Over recent years, terms like trade, and tariffs have graced every household, becoming somewhat of a prime topic for dinnertime talk. It is a clear indication of how we started to perceive trade as an important part of the development of a nation. However, in the midst of learning new topics, we forget to give credit to the people who struggled to bring these topics to the public’s attention – The Customs brokers.
You can think for yourself how many times the hard work of a trade broker gets mentioned in the news or a newspaper column. They are scarce, right? But these are the people who put in an effort to make trade work. Customs brokers and freight forwarders work day and night to facilitate the movement of goods even when international ties between partner countries sway violently. The latest 301 & 232 tariffs are an example of how long-standing relations turn grim after a country decides to remodel its tariff laws.
When such new tariffs are introduced, there is a sense of uncertainty that plagues everyone’s mind how this will affect trade and what are all the required procedure to follow the new set of regulations. the customs brokers spent countless hours trying to structure their workings so that it is fully compatible with ACE, and in turn keep the trade going without causing hold-ups.
But the most complicated part of this is that the customs brokers have to put these new changes into effect without having a testing period to see if there are any computability issues. The Customs brokers and freight forwarders have to test out un-chartered waters and see if there are any issues pertaining to the ACE’s new set of rules.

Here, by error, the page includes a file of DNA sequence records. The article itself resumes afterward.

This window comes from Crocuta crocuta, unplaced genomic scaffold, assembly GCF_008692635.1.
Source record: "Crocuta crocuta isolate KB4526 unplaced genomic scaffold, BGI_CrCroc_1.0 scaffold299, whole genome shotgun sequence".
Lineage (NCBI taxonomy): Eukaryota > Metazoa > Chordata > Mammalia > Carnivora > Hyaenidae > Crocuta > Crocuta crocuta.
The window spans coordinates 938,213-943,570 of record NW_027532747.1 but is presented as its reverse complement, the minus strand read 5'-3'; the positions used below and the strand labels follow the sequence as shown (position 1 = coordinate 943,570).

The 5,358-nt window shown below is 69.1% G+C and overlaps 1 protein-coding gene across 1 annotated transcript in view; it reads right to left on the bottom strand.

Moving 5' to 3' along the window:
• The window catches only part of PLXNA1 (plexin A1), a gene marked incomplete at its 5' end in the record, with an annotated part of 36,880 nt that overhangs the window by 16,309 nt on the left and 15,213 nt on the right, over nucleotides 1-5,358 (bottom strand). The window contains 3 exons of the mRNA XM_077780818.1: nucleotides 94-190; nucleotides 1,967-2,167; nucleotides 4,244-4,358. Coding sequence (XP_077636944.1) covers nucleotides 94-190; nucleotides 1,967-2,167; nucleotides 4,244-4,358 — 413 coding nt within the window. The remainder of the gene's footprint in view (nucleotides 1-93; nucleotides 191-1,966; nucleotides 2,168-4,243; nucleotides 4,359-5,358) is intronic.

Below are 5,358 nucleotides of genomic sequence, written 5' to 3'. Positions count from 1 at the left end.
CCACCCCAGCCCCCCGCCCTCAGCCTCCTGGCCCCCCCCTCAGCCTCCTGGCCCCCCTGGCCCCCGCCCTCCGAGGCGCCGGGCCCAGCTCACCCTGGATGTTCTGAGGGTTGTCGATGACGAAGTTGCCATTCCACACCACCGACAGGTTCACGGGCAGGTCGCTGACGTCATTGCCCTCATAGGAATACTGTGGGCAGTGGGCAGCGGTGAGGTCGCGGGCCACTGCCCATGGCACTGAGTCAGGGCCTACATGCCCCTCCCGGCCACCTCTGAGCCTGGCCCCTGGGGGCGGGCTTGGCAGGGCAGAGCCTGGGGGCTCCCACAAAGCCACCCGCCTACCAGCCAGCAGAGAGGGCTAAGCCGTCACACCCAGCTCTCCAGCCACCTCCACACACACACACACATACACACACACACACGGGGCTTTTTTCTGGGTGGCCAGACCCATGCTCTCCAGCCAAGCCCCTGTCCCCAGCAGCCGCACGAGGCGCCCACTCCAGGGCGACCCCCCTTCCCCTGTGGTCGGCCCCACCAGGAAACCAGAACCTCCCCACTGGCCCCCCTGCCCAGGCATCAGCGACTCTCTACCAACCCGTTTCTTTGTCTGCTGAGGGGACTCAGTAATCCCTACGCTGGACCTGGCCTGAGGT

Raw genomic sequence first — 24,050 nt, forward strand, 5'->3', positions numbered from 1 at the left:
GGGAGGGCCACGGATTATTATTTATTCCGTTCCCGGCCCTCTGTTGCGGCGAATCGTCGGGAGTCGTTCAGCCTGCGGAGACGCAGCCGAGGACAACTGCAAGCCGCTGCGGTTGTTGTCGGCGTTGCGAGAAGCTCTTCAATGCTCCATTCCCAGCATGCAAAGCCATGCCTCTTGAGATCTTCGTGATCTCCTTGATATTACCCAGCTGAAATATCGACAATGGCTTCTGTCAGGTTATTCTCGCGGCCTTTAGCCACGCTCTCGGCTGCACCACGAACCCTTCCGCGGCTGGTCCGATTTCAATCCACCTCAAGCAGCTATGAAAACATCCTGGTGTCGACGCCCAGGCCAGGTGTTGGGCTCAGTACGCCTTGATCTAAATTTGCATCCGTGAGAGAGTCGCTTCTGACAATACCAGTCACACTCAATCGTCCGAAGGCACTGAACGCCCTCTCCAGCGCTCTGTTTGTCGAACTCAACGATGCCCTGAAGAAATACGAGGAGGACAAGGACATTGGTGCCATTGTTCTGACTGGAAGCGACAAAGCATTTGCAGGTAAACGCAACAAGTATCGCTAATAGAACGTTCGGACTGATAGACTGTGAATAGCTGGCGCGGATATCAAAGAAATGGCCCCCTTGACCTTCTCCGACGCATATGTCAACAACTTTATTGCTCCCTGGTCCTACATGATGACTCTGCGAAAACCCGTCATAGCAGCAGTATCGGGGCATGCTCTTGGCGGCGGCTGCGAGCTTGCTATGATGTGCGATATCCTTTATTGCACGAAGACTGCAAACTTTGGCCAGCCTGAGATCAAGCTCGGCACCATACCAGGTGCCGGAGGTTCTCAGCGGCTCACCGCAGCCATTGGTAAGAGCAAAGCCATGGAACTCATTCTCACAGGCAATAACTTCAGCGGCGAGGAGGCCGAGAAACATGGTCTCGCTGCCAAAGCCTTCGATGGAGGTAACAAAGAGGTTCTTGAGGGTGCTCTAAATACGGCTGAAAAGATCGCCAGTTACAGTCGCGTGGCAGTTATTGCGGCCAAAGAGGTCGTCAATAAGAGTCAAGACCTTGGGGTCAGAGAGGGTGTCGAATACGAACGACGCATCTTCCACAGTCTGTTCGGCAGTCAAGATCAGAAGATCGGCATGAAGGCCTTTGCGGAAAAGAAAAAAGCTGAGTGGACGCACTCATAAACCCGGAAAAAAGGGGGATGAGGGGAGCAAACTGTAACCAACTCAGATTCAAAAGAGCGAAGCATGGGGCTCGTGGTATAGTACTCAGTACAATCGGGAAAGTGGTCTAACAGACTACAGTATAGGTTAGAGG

The result is them spending hours and hours on Chapter 98 (232 and 301 duties) and countless calls to CBP and ACE to figure out the new set of duties. Then the information is passed on to the client, helping them make for their end which will make them compatible for trade. If there are any contradictions or compatibility issues within the duties, the firefight brokers have to motif ACE promptly so that a temporary workaround or a permeant fix can be developed. If the communication process doesn’t happen efficiently, it will directly affect the trade, causing millions in loss.
The brokerage community is adept to these changing dynamics that affect trade. With multiple clients waiting to get their goods into the trade route, customs brokers and freight forwarders cannot depend on “what ifs” or “barely enough”.
Even though accolades or recognition are not handed to these people who work behind the stage to keep everything in order, they will not complain because of the integrity that they uphold in their work and the commitment they have towards the client.
So enquire to your broker about the challenges they face when you’re on the subject of trade. Never regard their hard work as something meager or unimportant. Without them, we may not have the luxuries that we take for granted now!
Excerpt of the NCBFAA EVP Meghan Montomery article at www.ncbfaa.org, 11/1/18